The decades between 1920- 1940 were actually considered to be the most glamorous for transatlantic passenger ships. The rich and famous were captured enjoying luxurious settings and soon American tourists interested in visiting Europe replaced immigrant passengers.
Advertisements promoted the fashion of ocean travel, featuring elegant food and on-board activities. Where the 'Grand Tour' became the mainstay of the cruising business during the spring and summer months, trips to the Caribbean became integral to survival during the winter. Now, the leisure-time trinity of sea, sand and sun replaced therapeutic reasons for travel to the region. This occurred despite the fact that the ships were not meant for tropical conditions. They had limited deck space, dark paint that attracted the sun, recreational facilities buried deep in the ship to prevent interruption from harsh North Atlantic winds and no air conditioning (Garin, pp. 18-19).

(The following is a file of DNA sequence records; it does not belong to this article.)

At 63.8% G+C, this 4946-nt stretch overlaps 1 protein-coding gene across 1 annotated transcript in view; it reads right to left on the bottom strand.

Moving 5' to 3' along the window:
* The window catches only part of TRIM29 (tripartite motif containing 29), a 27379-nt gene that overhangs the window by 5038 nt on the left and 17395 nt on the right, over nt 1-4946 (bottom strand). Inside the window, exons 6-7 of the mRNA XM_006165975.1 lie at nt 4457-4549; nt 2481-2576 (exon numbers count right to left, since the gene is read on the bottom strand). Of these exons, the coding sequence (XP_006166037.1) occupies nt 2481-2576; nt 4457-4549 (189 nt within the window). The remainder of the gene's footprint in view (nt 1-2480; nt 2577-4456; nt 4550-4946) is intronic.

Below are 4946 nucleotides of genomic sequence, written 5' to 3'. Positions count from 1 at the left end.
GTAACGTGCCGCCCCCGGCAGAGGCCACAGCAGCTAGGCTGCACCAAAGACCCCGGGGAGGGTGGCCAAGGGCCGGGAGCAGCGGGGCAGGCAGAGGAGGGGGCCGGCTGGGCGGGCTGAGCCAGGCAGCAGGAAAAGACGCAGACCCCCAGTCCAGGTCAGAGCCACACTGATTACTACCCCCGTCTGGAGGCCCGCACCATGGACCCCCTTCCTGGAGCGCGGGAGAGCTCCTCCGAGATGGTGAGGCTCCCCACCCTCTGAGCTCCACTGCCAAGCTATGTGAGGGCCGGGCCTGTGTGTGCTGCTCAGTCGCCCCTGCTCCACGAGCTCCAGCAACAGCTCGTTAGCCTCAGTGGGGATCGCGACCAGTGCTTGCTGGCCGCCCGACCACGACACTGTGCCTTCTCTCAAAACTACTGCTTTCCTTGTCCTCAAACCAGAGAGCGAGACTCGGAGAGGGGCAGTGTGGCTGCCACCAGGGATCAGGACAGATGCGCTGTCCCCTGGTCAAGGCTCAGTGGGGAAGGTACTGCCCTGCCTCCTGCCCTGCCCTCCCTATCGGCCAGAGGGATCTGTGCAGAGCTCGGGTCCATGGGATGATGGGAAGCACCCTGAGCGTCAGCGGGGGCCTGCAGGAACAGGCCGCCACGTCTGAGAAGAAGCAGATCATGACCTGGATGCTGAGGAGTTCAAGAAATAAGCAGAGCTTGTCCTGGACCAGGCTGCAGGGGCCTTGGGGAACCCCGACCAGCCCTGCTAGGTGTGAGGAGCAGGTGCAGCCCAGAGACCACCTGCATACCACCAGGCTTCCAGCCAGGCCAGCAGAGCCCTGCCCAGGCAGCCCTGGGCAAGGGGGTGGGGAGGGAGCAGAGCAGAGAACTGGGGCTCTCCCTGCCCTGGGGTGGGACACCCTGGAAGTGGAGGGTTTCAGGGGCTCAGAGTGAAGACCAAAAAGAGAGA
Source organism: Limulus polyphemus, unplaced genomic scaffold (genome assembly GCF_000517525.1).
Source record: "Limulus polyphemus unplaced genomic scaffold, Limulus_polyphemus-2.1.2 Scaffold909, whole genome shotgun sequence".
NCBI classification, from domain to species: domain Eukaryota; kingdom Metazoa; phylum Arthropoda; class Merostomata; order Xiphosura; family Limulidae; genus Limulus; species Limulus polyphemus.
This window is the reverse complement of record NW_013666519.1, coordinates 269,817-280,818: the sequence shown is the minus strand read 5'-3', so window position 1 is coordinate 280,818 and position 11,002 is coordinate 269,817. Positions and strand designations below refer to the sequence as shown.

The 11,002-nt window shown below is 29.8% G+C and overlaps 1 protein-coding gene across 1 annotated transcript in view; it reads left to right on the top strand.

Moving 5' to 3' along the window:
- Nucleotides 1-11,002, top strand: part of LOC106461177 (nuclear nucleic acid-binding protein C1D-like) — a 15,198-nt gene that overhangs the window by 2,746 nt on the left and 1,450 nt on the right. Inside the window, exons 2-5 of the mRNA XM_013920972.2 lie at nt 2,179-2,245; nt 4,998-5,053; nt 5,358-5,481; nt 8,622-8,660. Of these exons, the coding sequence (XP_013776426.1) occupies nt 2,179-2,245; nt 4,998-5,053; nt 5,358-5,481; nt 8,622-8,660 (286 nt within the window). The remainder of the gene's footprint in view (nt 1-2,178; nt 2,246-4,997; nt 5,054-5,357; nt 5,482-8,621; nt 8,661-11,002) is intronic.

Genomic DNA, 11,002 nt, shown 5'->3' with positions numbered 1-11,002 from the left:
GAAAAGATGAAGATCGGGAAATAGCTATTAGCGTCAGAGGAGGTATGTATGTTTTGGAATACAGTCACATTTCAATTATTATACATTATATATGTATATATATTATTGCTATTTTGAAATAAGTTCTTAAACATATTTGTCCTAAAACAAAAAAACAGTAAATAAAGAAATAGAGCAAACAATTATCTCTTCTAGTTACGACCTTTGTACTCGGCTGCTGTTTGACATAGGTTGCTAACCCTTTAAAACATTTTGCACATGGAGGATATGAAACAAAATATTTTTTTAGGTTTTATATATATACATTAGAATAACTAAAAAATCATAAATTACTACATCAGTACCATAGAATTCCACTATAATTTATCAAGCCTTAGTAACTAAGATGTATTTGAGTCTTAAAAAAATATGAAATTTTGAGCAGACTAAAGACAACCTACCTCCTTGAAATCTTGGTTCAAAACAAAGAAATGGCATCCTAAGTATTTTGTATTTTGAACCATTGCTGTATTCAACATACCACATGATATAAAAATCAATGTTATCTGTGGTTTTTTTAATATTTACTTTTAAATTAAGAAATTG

This situation lasted through the Great Depression until World War II, when the era of passenger shipping was once again halted. Cruise liners again became troop carriers in and all transatlantic cruising ceased until after the war. European lines then reaped the benefits of transporting refugees to America and Canada, and business travellers and tourists to Europe.
Yet the war did more than put a temporary hold on cruise shipping, its main raison d'etre the transport of people from one place to another was overtaken by a war-induced development: the jet age. Passenger lines were fast becoming a relic of a bygone age (Garin, p. 19). Many passenger ships were sold and lines went bankrupt from the lack of business.
GRANDFATHER OF CRUISING
Enter Frank Fraser, a Jamaican of Scottish descent, who owned several plantations in the north of the island from which he exported bananas to the U.S. in family vessels. Friendly with the likes of movie star Errol Flynn and General Rafael Trujillo of the Dominican Republic, Fraser saw Miami's potential as a cruise port and with Trujillo's blessing, began operating a passenger ship owned by the Dominican Government. In the 1950s he established a year-round Miami-based cruise operation.
Trains and planes from the northeast were coordinated with Miami's ship schedule and cruises to the Dominican Republic, Cuba, Haiti, Nassau and Jamaica ensured a quick and relaxing escape from the winter weather. In later years, cruise industry members would come to regard Fraser as the grandfather of a $13 billion industry.